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Full time & Part time September MSc 1 year full time, 2 years part time

About the course

The MSc in Palaeoanthropology provides an up-to-date foundation in the study of human evolution for people interested in human origins.


The programme provides a detailed introduction to, and review of, the issues of human evolution. An emphasis on research-connected teaching and active learning provides you with good preparation for a research degree. The programme also assists you to master a certain area of palaeoanthropology to build a career in this or a related domain.

You’ll complete your programme with a dissertation of 15,000-20,000 words on an aspect of human evolution.

Read more about this course

Entry Requirements

A 2:1 or equivalent undergraduate degree in Archaeology, Anthropology or related fields such as (but not limited to) Earth or Life Sciences, History and Geography.

If you hold a bachelor’s degree or equivalent, but don’t meet our entry requirements, you could be eligible for a Pre-Master’s course. This is offered on campus at the University of Liverpool International College, in partnership with Kaplan International Pathways.


UK fees (applies to Channel Islands, Isle of Man and Republic of Ireland)
Full-time place, per year - £10,150
Part-time place, per year - £5,075

International fees
Full-time place, per year - £21,150
Part-time place, per year - £10,575

 Course Content

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Student Profile

Dylan Jones

Why did you choose postgraduate study at the University of Liverpool?
The department has many highly regarded academics from a diverse range of backgrounds. I knew that the array of modern facilities at the University would provide an enjoyable and instructive learning environment where I could learn from the best. The various summer placement opportunities also encouraged me towards the university.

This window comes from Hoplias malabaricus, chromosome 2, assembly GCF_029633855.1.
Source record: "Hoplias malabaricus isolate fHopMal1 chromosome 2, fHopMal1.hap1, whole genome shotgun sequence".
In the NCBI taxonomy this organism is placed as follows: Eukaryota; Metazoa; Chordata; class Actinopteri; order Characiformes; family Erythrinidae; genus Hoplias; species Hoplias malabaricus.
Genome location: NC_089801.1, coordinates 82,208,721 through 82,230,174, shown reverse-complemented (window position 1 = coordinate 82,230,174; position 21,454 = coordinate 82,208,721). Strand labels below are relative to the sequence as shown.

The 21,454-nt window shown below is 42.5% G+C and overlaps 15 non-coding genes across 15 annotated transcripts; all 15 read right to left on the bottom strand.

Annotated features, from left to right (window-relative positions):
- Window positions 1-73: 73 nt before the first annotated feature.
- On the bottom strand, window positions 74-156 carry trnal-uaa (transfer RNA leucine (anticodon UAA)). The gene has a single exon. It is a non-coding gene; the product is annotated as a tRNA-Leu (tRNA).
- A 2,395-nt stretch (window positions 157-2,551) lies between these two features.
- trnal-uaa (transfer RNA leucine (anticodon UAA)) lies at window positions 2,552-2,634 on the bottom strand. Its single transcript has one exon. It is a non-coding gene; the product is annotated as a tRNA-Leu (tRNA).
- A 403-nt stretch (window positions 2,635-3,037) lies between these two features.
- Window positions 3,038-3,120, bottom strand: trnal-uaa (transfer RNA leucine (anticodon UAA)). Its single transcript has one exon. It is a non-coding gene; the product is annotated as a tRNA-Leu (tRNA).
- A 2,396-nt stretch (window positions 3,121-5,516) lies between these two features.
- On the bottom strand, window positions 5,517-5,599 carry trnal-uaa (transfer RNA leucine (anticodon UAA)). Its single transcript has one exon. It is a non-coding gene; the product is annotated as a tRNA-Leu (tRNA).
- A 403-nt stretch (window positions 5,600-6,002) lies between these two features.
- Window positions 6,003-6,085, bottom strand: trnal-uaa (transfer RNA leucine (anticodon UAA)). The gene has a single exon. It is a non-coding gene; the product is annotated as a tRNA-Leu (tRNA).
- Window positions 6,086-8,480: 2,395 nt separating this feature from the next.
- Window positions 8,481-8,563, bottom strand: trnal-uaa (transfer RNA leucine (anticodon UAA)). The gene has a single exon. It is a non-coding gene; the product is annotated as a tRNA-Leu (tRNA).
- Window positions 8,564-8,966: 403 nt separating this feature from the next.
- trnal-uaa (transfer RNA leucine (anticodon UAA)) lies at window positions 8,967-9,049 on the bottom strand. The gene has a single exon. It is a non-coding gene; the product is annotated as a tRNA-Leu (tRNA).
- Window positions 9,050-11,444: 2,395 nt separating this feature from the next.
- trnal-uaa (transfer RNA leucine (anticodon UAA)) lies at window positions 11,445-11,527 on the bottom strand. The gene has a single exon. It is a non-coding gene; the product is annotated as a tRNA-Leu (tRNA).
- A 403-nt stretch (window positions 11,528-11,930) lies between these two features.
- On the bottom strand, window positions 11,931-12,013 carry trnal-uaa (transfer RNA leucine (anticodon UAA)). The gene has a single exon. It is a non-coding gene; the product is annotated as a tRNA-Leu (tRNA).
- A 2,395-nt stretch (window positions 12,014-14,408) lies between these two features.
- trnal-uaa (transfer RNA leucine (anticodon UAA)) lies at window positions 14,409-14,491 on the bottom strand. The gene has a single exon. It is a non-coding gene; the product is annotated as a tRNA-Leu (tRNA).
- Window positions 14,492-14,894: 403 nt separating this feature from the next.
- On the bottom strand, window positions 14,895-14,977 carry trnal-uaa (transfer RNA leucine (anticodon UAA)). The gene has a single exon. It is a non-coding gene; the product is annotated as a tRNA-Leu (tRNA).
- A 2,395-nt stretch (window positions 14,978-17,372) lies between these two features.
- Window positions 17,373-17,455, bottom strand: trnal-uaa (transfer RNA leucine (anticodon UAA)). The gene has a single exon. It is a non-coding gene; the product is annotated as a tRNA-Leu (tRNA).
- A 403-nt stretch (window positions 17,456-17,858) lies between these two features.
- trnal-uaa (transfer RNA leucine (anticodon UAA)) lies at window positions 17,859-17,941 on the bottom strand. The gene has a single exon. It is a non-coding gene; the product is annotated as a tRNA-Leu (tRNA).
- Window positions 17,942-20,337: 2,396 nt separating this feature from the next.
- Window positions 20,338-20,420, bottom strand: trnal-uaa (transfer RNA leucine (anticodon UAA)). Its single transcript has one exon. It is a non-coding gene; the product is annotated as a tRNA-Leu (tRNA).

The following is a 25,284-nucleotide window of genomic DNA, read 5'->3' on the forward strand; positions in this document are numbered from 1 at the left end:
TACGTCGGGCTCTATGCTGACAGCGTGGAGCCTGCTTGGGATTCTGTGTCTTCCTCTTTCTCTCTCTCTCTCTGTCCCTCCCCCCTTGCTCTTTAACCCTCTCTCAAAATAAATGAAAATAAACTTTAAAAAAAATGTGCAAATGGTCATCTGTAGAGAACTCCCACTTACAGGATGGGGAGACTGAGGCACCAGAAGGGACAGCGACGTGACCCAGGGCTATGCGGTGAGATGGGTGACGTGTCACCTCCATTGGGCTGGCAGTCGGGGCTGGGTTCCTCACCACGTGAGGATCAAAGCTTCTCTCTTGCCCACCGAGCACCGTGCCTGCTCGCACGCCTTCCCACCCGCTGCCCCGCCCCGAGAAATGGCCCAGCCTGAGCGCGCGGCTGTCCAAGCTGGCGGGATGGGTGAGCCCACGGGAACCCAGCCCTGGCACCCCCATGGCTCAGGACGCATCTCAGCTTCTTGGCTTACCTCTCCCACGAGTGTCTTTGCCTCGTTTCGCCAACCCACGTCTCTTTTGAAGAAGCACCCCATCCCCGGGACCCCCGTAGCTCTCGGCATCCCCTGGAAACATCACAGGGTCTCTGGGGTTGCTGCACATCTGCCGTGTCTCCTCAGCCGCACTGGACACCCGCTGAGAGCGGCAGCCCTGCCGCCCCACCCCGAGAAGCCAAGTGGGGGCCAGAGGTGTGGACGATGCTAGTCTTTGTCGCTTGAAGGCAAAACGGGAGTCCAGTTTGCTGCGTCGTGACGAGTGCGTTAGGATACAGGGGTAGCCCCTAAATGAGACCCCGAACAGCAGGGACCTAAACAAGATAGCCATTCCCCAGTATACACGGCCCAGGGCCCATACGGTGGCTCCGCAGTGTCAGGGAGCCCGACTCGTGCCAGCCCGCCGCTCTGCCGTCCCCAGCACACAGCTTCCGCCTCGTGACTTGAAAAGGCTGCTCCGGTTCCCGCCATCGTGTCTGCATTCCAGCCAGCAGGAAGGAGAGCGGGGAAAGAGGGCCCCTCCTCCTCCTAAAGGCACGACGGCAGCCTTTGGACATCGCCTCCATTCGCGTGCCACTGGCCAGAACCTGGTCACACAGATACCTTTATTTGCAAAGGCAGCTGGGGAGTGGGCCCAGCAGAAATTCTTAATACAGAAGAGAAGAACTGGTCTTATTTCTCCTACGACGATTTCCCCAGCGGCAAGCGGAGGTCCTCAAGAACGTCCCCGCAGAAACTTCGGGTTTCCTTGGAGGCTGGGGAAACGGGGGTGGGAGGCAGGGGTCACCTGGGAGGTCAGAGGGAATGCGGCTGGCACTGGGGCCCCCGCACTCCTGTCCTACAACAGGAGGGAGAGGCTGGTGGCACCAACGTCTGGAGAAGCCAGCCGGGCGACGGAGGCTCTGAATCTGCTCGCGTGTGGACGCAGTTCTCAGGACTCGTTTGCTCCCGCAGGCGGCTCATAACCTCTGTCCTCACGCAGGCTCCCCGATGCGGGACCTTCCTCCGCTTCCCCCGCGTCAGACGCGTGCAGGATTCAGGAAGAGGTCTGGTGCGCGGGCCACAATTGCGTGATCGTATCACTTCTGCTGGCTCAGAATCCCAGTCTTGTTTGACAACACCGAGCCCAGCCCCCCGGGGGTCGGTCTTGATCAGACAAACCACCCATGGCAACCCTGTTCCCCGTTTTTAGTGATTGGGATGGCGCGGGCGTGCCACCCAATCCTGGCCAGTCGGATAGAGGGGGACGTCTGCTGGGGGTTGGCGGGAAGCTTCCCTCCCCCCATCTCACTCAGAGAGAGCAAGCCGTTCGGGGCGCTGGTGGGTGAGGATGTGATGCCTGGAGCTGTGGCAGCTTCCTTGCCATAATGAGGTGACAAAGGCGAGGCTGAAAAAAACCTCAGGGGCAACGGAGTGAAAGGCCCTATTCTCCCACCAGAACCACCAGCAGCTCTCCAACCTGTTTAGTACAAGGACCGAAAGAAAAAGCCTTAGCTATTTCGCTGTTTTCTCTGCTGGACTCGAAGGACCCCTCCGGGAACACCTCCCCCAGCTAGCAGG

What’s the best thing about studying in your department?
For me, it is the heavily encouraged practical focus that has been facilitated by up-to-date facilities and material, providing me with the confidence needed to pursue my own projects and a career in research.

How do the facilities in the University help you with your studies?
From the moment I began at the university, the department’s facilities and the resources within it have directly exposed me to the material world of prehistory. This includes lithic technologies, decorative ornaments, skeletal specimens, and prehistoric art on the universities artificial cave wall. The workshops have then given me the ability to replicate some of this material for myself, which helps to get into the minds of the past societies that I am studying. Additionally, the modern laboratory equipment allows me to understand the discipline beyond the textbook, through the undertaking of my own research projects.

How do you believe undertaking postgraduate study will help your career prospects?
I believe that the myriad of both practical and theoretical skills I have gained throughout my studies, in addition to continued support from passionate staff members, has put me in good stead for a future within the discipline.

What advice would you give to anybody considering postgraduate study?
Gaining applied practical skills can be worth more than good grades on theoretical essays, so aim at courses which encourage this and become a “yes-man” for these opportunities. This will do wonders for both your career aims and your personal growth.

If you are still uncertain which specific course you would like to undertake, take a gap year and try to gain relevant experience for your options. There’s no rush.

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